Abstract: In this paper, the logical structure of ethics and economics as one unified science is investigated and found to be inhomogeneously represented in Austroliberal literature. This structure is here built from axioms, deductions, and definitions: It is first established in its self-supportive bareness, secondly represented by pivotal passages of libertarian literature, and then widened by a third axiom in addition to the classical first axiom of action and the second axiom of variety. This third axiom and the deduction that follows deal with supra-individual risks for the core of self-ownership and reflect on equality of inalienable, as opposed to alienable, property.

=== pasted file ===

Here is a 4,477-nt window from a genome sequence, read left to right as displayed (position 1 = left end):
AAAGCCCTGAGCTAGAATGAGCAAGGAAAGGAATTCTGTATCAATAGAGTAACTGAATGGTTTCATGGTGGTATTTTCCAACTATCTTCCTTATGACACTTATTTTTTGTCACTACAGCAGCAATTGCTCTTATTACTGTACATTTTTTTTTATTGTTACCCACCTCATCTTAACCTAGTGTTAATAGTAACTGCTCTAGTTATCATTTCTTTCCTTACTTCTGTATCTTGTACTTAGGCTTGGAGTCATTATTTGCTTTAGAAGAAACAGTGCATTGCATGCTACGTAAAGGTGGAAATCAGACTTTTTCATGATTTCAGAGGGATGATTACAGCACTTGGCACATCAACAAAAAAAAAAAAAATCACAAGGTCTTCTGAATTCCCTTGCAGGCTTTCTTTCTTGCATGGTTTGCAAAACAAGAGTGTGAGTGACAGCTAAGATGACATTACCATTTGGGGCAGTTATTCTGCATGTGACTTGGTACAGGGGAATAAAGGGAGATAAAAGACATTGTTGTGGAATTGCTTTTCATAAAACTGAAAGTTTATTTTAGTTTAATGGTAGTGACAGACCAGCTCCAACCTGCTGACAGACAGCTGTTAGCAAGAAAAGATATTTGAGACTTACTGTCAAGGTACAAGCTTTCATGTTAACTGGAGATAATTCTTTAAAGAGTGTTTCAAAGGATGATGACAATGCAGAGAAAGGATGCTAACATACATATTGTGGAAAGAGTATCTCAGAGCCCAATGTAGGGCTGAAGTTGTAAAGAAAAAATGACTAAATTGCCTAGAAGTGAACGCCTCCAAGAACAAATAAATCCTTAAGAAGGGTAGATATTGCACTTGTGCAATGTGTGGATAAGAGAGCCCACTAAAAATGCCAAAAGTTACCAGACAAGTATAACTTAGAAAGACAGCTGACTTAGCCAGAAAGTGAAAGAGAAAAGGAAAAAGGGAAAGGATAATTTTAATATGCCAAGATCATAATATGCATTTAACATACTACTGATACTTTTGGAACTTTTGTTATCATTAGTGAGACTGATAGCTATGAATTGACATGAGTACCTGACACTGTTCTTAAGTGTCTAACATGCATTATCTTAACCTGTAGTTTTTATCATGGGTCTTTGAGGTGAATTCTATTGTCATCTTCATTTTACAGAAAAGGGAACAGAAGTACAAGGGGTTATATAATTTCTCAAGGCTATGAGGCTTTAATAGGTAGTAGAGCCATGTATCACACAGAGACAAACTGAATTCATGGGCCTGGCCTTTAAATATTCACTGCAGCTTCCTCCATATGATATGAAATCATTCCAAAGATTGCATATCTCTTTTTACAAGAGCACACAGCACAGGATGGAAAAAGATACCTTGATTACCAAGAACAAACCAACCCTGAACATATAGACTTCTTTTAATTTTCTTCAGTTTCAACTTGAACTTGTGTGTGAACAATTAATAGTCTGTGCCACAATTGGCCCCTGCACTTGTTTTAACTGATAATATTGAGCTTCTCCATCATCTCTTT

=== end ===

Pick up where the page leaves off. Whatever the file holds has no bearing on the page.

Liberty is found to be a dispensable term. Instead, self-ownership is the pivotal notion on which civilized, contractual society is founded: the rock bottom of is propositions as opposed to ought propositions. Alienable property is identified as the only effective, coessential, and congeneric protective mantle around inalienable self-ownership. Equality, with respect to this core of self-ownership, could possibly turn out to be the philosophical foundation for the claim by any ethical norm to hold true for all equally.
It is the present author’s hope that, by reinforcing and emphasizing the idea of self-ownership rather than the idea of liberty, this article will foster a greater acceptance for the libertarian desire for contractual solutions to social problems.